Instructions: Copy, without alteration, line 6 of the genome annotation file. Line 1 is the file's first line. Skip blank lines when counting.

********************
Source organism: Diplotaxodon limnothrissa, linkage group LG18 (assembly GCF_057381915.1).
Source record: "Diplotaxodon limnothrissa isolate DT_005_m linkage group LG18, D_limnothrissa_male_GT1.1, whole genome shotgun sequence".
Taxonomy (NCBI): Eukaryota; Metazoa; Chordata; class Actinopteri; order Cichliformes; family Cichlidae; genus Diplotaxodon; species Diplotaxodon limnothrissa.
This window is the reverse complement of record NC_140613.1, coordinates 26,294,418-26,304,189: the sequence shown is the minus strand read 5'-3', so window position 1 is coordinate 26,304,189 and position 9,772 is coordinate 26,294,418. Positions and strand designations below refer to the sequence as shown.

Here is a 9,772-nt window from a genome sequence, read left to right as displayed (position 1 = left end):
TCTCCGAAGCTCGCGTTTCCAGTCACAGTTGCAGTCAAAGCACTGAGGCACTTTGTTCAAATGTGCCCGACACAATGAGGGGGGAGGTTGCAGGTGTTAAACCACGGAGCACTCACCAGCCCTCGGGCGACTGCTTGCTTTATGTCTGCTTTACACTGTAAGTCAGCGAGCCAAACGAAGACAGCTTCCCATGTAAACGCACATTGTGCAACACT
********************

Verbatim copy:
TCTCCGAAGCTCGCGTTTCCAGTCACAGTTGCAGTCAAAGCACTGAGGCACTTTGTTCAAATGTGCCCGACACAATGAGGGGGGAGGTTGCAGGTGTTAAACCACGGAGCACTCACCAGCCCTCGGGCGACTGCTTGCTTTATGTCTGCTTTACACTGTAAGTCAGCGAGCCAAACGAAGACAGCTTCCCATGTAAACGCACATTGTGCAACACT